SVC radiology program now at Massachusetts College of Liberal Arts
NORTH ADAMS, Mass. — Massachusetts College of Liberal Arts, a teach-out partner for Southern Vermont College following its closure in the spring, has been ensuring that students in SVC's Radiologic Sciences program are able to complete their degrees without interruption.
Officials said MCLA also hopes to create its own curriculum, which would capitalize on the strengths of the college and the expertise provided by the former SVC faculty members, who were retained.
If approved through the MCLA governance process and the Joint Review Committee on Education in Radiologic Technology, officials said the new curriculum could go into effect as early as fall 2020 and would enroll both existing and new MCLA students.
Students completing an approved program would be eligible to sit for the American Registry of Radiologic Technologists Radiography examination.
"We admire the advancement and the achievements of Southern Vermont College's Radiologic Science program and congratulate the faculty and students who have made it such a success," MCLA President James F. Birge said in a release. "Our community will benefit from the additional expertise that the radiological faculty will bring to campus. As we look toward the future, and as the teach-out college for the SVC originated program, we are excited and happy to be bringing these students and faculty on board."
Radiologic Sciences faculty members from SVC have joined MCLA's faculty.
Linda Lippacher, who began the program, continues to lead it at MCLA. Julie Walsh, who served as an assistant professor for 11 years, is now the clinical coordinator, and Alyssa Dufresne, a graduate of the program, also teaches.
"MCLA graciously took on the radiology program, which greatly benefits those students who were studying radiology at SVC," said Lippacher. "There is a current demand for jobs in the health industry, including in radiology. MCLA's adoption of this program will benefit the local community, providing academic opportunities for students in the area, and providing locally trained employees for area health providers."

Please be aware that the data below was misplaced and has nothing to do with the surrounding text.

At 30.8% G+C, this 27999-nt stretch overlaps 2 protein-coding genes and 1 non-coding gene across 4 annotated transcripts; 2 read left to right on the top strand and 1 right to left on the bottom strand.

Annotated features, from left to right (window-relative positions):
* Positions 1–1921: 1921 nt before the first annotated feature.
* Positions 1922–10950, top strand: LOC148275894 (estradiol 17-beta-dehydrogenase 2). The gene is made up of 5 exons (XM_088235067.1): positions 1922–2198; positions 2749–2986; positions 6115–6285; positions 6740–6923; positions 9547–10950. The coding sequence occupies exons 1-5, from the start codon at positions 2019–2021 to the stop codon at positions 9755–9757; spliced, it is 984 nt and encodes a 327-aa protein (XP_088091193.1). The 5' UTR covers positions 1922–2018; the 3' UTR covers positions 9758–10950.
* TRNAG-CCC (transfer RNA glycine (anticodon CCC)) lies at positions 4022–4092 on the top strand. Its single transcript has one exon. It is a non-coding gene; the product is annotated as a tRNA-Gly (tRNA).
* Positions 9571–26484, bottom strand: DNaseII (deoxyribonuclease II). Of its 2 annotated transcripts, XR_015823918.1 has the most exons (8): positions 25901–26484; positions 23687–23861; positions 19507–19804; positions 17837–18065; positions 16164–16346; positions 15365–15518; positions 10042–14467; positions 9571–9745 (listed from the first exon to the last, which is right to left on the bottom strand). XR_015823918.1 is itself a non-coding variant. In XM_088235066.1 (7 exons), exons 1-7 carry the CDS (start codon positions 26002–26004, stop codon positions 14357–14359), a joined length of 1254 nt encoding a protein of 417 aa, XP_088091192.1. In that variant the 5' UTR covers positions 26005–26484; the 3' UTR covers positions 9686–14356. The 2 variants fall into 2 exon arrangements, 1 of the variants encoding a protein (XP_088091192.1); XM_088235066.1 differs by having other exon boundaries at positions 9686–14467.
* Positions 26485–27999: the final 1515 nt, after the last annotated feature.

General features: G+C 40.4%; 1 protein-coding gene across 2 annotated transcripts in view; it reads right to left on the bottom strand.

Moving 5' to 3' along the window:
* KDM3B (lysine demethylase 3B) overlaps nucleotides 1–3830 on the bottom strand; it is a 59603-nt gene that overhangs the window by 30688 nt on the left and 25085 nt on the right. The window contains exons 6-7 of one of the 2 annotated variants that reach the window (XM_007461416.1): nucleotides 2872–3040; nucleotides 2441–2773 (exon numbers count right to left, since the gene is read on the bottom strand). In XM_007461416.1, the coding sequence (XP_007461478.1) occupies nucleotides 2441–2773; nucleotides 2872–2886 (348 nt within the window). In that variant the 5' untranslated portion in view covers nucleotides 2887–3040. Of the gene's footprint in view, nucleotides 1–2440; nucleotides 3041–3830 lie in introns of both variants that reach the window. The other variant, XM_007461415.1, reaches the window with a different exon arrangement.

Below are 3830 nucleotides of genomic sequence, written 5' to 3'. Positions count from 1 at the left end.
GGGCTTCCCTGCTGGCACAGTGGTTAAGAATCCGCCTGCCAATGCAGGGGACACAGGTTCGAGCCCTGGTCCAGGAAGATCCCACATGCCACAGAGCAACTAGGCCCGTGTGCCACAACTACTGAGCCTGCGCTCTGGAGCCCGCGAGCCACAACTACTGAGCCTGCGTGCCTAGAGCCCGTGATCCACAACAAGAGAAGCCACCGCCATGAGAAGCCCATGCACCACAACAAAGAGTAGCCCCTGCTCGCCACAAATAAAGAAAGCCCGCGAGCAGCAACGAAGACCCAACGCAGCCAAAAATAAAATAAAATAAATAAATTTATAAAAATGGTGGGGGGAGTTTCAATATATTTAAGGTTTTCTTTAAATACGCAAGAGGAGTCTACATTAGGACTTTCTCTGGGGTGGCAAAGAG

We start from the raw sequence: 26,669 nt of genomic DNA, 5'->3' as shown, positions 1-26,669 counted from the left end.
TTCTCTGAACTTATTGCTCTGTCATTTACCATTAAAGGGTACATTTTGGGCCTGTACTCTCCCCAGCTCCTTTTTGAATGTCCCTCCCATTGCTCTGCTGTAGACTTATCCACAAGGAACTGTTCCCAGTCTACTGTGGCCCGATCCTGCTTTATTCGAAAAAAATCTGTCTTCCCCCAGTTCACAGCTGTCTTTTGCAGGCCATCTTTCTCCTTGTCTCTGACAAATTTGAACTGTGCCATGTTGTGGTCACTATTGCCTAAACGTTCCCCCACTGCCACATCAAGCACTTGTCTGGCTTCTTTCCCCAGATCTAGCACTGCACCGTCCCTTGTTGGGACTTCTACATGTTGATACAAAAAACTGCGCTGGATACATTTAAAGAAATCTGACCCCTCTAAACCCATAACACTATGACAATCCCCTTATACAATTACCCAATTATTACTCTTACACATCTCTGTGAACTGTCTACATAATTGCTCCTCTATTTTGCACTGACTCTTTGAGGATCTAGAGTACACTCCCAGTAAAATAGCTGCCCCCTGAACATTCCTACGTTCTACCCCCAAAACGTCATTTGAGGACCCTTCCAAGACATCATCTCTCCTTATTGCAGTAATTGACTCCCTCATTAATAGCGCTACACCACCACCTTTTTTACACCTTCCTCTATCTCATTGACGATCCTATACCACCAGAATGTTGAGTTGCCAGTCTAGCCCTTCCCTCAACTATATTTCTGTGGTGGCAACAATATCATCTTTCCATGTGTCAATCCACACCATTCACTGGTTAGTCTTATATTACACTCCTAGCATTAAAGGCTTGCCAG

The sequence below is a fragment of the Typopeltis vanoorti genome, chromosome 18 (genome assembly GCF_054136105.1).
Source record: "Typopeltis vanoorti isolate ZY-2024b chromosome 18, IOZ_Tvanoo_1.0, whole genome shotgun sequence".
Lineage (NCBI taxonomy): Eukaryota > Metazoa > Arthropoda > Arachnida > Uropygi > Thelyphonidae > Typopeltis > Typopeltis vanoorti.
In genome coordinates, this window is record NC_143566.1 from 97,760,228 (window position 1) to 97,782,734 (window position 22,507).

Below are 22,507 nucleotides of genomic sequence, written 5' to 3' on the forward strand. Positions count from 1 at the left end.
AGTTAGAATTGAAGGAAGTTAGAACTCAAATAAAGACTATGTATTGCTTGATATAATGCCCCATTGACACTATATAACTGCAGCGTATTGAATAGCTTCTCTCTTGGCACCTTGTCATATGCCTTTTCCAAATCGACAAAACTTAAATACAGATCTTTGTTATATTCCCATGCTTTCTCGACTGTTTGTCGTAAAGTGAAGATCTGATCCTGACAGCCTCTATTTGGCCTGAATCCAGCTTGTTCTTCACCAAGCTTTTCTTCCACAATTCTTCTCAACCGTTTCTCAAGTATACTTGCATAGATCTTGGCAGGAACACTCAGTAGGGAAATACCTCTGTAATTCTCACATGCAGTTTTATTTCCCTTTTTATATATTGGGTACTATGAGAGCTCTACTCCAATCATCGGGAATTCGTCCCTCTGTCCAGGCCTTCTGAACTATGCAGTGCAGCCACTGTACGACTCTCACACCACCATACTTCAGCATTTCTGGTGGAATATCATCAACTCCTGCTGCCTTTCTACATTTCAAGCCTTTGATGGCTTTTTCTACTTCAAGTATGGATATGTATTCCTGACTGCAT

Begun in 2003 as a collaboration between SVC and Southwestern Vermont Medical Center in Bennington, the program moved from an associate's degree to a bachelor's degree program in 2012. The program currently has 28 students.
Throughout its existence, the Radiologic Sciences program has been highly rated nationally, according to the release, and it has a cumulative student pass rate of 97 percent on the national registry.
Melissa Spiezio, director of imaging services at the Bennington medical center, said Tuesday, "It seems like it has been a very seemless transition to MCLA."
She said her hope is that the program can continue and expand at MCLA. While there is not as pronounced a looming shortage of people trained in radiology — as there is around the state and nationally for registered nurses — Spiezio said it is a recruiting advantage for local care providers when trained technicians already live in the area.
"It's part of MCLA's mission to provide academic programs that meet local and national workforce needs while simultaneously being of interest to current and prospective students," Adrienne Wootters, MCLA's vice president of academic affairs, said. "Adopting the radiology program hits all those marks."
"This was a good effort on their part, and we appreciated their willingness to transfer the program," said David Newell, chairman of the SVC board of trustees.
Another medical education program, SVC's four-year bachelor of science degree in nursing program, also is continuing, after Castleton University established a satellite over the summer for its four-year nursing program in Bennington.
Like the former SVC nursing program, the Castleton program also is in partnership with Southwestern Vermont Health Care, which offers a chance for employment after graduation in the local health care organization and for college tuition reimbursements.
In establishing the work and tuition incentives, SVHC cited the recognized severe shortage of registered nurses as older people in the profession move toward retirement.
Many students pursuing other majors who were displaced by the closure of SVC in the spring also have transferred to MCLA.
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